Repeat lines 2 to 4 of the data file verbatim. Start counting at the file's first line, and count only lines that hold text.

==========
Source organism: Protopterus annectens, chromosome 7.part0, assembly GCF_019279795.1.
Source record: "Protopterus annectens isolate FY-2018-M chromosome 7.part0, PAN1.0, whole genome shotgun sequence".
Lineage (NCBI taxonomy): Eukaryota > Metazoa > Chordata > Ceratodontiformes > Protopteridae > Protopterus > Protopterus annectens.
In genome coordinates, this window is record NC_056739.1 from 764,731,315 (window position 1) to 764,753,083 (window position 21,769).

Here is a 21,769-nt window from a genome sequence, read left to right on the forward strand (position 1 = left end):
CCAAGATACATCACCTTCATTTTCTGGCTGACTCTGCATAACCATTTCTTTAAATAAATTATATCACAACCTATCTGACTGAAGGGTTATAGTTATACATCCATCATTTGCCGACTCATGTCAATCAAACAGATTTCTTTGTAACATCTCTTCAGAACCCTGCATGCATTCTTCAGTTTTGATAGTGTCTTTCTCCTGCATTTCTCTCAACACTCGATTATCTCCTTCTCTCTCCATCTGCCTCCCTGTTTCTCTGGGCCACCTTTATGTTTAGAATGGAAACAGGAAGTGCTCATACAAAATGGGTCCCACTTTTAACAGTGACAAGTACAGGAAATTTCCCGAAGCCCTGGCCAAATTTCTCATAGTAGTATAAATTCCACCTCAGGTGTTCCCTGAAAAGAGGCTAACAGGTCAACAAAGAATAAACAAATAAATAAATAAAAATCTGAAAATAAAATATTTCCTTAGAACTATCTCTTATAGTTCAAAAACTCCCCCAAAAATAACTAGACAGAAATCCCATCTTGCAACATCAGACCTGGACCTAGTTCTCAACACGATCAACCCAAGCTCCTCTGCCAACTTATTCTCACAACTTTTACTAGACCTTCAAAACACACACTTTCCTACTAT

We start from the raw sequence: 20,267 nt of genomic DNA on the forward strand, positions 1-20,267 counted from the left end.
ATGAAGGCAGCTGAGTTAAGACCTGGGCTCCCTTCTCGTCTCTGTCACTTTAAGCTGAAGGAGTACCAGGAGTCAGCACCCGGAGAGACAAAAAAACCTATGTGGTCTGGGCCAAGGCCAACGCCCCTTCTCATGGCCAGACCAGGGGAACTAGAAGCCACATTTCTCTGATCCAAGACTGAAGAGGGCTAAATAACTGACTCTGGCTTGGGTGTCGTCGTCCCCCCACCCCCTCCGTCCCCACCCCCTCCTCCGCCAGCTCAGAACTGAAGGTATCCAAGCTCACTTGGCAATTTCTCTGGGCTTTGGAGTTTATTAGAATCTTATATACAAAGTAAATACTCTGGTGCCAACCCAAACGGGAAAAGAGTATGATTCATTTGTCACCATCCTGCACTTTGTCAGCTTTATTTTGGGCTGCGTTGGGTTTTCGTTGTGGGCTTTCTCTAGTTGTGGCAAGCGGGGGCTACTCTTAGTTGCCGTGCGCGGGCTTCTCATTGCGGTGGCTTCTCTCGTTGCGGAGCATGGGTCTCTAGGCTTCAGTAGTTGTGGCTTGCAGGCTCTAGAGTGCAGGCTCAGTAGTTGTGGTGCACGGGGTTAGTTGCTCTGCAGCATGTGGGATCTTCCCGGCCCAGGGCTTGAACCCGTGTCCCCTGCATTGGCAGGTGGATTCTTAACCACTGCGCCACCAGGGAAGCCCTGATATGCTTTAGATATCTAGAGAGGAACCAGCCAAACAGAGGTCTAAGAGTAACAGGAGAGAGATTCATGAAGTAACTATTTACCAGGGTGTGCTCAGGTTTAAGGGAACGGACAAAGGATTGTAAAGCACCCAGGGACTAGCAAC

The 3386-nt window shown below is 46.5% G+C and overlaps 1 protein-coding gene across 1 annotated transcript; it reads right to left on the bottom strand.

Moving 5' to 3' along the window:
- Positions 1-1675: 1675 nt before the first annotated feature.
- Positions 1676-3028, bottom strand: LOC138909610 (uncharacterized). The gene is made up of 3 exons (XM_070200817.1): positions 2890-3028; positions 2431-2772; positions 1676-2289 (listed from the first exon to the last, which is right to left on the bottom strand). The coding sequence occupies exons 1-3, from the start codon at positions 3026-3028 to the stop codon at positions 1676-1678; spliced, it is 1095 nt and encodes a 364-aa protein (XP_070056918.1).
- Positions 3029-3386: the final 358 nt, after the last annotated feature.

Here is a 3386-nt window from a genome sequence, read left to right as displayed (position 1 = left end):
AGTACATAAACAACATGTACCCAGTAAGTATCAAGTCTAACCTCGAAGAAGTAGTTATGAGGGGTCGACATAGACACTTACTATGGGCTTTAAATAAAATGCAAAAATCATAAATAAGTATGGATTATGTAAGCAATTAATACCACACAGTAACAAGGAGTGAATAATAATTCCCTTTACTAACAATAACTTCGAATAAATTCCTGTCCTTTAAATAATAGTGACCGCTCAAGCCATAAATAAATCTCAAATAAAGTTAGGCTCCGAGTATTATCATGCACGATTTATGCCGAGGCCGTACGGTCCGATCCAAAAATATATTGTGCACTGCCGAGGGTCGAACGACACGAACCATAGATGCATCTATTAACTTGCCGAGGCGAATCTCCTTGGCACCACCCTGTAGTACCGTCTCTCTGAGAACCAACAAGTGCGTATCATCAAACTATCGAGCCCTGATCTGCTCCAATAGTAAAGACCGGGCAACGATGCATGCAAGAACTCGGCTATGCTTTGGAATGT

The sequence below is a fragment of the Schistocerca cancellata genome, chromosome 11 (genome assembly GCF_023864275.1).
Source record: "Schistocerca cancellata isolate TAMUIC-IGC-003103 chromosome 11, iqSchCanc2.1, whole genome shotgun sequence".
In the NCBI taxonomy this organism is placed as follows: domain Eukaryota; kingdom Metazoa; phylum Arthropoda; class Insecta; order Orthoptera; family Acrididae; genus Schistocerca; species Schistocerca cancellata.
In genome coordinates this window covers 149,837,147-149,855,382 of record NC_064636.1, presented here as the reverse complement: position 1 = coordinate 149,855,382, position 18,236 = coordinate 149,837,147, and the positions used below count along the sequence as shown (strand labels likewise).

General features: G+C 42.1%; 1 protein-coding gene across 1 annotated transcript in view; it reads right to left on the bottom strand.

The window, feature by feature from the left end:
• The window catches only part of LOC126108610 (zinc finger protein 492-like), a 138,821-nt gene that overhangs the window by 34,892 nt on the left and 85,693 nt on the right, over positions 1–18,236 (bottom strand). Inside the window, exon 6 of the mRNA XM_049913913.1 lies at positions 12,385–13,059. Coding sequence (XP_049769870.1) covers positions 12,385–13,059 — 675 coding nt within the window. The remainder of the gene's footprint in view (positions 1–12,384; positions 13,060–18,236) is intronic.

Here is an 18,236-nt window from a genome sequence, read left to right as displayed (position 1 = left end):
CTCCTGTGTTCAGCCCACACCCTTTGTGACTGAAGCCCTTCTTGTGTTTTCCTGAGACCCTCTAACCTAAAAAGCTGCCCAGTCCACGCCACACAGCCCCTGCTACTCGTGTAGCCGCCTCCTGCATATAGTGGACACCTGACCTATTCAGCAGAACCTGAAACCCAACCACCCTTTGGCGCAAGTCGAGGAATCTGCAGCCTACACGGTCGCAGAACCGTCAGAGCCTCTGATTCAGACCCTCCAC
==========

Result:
Source record: "Protopterus annectens isolate FY-2018-M chromosome 7.part0, PAN1.0, whole genome shotgun sequence".
Lineage (NCBI taxonomy): Eukaryota > Metazoa > Chordata > Ceratodontiformes > Protopteridae > Protopterus > Protopterus annectens.
In genome coordinates, this window is record NC_056739.1 from 764,731,315 (window position 1) to 764,753,083 (window position 21,769).